As changes to primary, secondary and tertiary education continue to provoke debate in the country, how are they affecting the demand for legal specialists in the sector?
“This is a niche market, with a relatively small number of firms having dedicated education practices and consequently opportunities are limited, but this area of law is seeing somewhat of a boom and openings exist at many of the main players,” comments Anthony Wiggins, a consultant at Pro-Legal.
“Although education law plays host to a variety of disciplines, the trend is towards recruiting lawyers in projects, procurement, property and employment, and most vacancies are around mid-level PQE,” he says. “Overall, it seems that, due to recent developments in education law, this area will grow in the short to medium term.”
And has the rise of free schools and number of schools converting to academy status increased the demand for dedicated education specialists?
“The Education Bill 2011 and the introduction of free schools and academy schools has had a dramatic impact on the need for education specialists and is the main reason for growth in the sector,” adds Wiggins. “Most firms that specialise in education are looking for talent, but you’ll be expected to have good knowledge of free and academy schools, and the impact these have in your main area of law, be it property, employment or projects.”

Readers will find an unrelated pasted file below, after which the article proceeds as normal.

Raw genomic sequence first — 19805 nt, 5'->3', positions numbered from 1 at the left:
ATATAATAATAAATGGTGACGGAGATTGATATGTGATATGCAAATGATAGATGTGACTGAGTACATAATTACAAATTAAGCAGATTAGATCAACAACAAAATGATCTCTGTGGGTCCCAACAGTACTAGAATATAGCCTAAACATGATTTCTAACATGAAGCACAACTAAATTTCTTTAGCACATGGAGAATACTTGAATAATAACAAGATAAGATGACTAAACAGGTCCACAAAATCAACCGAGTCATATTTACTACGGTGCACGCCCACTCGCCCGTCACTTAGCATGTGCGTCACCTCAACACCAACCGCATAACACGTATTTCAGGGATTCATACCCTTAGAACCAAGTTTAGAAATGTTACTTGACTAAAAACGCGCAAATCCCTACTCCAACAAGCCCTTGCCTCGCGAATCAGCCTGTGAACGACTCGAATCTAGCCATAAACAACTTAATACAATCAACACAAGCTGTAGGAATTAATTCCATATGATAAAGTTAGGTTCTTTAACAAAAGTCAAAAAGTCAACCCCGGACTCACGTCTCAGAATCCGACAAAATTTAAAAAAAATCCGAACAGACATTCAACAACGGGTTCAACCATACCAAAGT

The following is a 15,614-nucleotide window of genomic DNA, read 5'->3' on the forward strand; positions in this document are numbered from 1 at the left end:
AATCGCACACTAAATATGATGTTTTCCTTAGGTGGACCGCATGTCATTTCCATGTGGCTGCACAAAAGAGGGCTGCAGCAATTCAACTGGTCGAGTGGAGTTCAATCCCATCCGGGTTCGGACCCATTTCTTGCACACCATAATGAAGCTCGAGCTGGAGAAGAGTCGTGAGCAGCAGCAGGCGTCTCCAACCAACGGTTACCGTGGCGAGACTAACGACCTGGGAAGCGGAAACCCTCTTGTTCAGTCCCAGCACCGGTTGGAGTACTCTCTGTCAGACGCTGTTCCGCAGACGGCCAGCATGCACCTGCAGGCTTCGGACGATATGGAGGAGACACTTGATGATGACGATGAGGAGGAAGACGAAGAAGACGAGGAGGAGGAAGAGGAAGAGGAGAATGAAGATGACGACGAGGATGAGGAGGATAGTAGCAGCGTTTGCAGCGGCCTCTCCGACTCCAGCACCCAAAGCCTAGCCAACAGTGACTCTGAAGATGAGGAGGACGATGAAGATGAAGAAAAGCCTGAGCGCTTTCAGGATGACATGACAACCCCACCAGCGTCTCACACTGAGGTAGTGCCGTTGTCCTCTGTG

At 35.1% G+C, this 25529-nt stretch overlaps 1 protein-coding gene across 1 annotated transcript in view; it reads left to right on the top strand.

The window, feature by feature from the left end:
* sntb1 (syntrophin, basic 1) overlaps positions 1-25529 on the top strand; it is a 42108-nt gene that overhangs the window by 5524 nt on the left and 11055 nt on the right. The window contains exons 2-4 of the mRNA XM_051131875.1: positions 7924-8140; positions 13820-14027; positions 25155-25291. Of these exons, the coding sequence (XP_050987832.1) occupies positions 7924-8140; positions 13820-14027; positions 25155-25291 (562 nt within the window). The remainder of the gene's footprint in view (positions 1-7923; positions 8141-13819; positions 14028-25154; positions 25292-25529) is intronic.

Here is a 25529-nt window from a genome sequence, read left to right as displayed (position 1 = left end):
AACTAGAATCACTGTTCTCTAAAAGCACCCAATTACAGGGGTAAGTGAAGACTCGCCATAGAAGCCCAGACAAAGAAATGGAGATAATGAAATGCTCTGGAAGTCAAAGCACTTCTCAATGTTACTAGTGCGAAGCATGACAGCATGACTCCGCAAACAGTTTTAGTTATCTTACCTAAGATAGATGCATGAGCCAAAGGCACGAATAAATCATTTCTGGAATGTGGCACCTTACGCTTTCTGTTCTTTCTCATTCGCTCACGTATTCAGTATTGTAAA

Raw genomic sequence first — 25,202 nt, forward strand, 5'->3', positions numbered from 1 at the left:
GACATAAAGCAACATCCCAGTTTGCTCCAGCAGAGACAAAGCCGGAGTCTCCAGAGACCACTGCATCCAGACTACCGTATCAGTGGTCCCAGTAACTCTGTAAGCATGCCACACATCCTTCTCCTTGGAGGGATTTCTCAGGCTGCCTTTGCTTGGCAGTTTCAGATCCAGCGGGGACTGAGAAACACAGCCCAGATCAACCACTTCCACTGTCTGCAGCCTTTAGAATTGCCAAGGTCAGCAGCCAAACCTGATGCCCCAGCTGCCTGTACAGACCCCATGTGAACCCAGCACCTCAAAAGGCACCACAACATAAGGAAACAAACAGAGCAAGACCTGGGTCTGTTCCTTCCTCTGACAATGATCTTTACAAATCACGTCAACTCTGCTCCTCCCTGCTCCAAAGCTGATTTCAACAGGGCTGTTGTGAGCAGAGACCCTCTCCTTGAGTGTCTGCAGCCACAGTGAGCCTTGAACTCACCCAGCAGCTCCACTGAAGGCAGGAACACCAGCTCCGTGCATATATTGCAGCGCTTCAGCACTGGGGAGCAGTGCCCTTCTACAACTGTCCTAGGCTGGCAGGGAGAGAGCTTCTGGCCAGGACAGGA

However, Wiggins admits this kind of work may not be guaranteed in the future.
“There are a finite number of schools wishing to take advantage of these schemes and you may find in the future that the amount of work drops significantly.”
For lawyers who are interested in working in the education sector, Wiggins stresses that it is a competitive market.
“For a young lawyer looking to get into this sector it’s important that you join a firm that will offer you exposure to this type of work as it is difficult to move into education unless you have the relevant experience,” he says. “There are not a lot of these firms around and consequently competition is fierce – a trait common in all areas of public sector law. To stand out from the competition you’ll need excellent academics and to be able to demonstrate a genuine desire for this sector through work experience, pro bono and related academic work.”
As for in-house roles, there’s some scope in governmental advisory roles, but Wiggins notes that these are not plentiful.
“As with private practice, the sweeping public sector reforms and in particular The Education Bill have meant that opportunities in-house have increased – in particular within local authorities,” he says. “It must be said though that a lot of these positions are contract roles and a lot of work is still outsourced to law firms.”
“Also worth bearing in mind is that, once you have moved into an in-house education position, it’s difficult to move back into private practice.”